Until recent years, marijuana prohibitionists have been able to intimidate most reform-minded politicians by simply threatening to brand them as “soft on drugs.”

But finally, thanks to determined activists and broad support from the general public, politicians are starting to use common sense when it comes to pot.

Already, 32 states have legalized medical marijuana in some form or another. And in last November’s election, voters in Alaska, Oregon, and the District of Columbia opted to join Colorado and Washington in legalizing the recreational use of marijuana.

Even Congress is starting to climb aboard the cannabis common sense bandwagon.



Tucked into the 2014 Farm Bill was an amendment allowing universities, colleges, and state agriculture departments to grow research plots of industrial hemp — a species of cannabis that’s a cousin to marijuana but produces no high.

From West Virginia to Hawaii, 10 states already have laws on their books to allow for this.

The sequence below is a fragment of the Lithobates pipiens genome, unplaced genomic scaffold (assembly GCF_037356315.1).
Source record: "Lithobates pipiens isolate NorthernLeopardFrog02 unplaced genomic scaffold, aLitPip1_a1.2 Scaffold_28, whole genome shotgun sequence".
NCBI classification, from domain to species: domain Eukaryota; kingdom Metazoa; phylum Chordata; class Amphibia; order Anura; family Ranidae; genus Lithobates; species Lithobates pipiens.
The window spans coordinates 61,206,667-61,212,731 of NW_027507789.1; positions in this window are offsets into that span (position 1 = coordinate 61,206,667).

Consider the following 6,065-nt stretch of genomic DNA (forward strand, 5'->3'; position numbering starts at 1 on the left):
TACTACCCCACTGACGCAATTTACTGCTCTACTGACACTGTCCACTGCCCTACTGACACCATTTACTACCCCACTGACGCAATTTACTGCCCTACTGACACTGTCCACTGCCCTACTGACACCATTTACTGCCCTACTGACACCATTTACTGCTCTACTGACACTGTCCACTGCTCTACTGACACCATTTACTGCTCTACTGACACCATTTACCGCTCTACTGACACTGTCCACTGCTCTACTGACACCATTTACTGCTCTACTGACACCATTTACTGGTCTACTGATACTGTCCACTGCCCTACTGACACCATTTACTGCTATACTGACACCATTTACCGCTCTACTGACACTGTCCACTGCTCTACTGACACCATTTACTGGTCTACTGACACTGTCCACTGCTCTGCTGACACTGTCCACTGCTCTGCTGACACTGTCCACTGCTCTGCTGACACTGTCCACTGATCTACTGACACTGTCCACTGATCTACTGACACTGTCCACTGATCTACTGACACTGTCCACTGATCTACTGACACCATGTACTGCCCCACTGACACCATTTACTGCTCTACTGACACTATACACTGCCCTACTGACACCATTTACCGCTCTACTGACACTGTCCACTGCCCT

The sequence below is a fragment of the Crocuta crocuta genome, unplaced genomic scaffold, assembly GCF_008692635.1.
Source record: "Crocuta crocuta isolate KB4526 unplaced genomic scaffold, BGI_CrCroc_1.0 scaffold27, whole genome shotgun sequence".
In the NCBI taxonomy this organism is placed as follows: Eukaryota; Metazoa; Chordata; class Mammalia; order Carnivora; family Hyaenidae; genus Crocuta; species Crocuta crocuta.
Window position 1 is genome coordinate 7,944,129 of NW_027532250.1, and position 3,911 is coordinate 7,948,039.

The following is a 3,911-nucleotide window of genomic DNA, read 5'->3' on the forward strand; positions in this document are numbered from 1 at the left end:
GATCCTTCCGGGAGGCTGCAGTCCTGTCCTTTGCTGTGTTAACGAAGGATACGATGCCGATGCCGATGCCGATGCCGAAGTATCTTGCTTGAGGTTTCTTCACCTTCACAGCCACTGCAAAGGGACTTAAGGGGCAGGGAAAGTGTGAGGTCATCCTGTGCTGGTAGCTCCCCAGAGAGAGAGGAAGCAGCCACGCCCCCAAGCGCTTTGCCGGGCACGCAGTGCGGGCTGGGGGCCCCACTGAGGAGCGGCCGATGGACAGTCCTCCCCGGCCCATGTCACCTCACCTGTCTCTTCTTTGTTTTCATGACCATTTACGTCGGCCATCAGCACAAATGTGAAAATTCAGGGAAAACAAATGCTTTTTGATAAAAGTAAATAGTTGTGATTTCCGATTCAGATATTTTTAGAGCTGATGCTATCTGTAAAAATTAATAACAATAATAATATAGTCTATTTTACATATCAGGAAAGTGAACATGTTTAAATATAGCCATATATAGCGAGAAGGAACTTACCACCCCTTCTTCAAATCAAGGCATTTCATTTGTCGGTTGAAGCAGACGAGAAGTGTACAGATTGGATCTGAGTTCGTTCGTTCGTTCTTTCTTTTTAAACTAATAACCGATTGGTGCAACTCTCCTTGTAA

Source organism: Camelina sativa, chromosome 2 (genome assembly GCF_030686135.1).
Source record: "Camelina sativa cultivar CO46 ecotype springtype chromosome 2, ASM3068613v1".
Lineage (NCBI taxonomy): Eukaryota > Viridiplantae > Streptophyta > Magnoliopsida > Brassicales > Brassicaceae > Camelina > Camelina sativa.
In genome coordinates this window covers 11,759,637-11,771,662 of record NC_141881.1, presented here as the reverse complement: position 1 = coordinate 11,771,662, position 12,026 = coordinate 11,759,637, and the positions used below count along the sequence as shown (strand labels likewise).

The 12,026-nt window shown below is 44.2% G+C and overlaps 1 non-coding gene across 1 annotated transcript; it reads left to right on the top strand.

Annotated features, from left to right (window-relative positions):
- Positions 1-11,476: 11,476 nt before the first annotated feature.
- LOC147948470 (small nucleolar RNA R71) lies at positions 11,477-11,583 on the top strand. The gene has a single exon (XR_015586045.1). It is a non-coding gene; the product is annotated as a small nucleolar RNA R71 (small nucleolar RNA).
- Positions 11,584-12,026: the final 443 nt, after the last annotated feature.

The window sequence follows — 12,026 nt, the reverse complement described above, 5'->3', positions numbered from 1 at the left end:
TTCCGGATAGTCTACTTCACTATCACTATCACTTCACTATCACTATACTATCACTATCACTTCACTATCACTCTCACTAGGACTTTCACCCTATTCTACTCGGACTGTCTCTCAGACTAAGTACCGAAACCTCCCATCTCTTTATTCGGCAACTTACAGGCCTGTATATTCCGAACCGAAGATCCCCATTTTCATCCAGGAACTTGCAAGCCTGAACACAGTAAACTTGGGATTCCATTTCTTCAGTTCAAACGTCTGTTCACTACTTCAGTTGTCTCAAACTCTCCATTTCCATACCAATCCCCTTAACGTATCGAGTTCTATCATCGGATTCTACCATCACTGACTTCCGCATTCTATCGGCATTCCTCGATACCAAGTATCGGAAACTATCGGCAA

That means our country is finally “advancing” back to the 1790s, when George Washington and Thomas Jefferson considered hemp America’s most beneficial crop. Oh, progress!

Congress also included a provision in its December federal spending bill to stop the DEA and the Department of Justice from going after states that legalize medical marijuana.

Federal agents can no longer raid licensed marijuana outlets that service patients who use the drug to treat everything from the side effects of cancer treatments to epileptic seizures. The marijuana farmers that serve these businesses are now safe to cultivate the plant, and the patients themselves are now safe from prosecution for possessing it.

But with federal pot prohibition still on the books, we’ve got a long way to go.

Marijuana Policy Project and Vote Hemp are two organizations that are working with the public and our lawmakers to change the laws and regulations surrounding cannabis. Connect with them at www.mpp.org and www.VoteHemp.com.

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Jim Hightower

OtherWords columnist Jim Hightower is a radio commentator, writer, and public speaker. He’s also editor of the populist newsletter, The Hightower LowdownOtherWords.org

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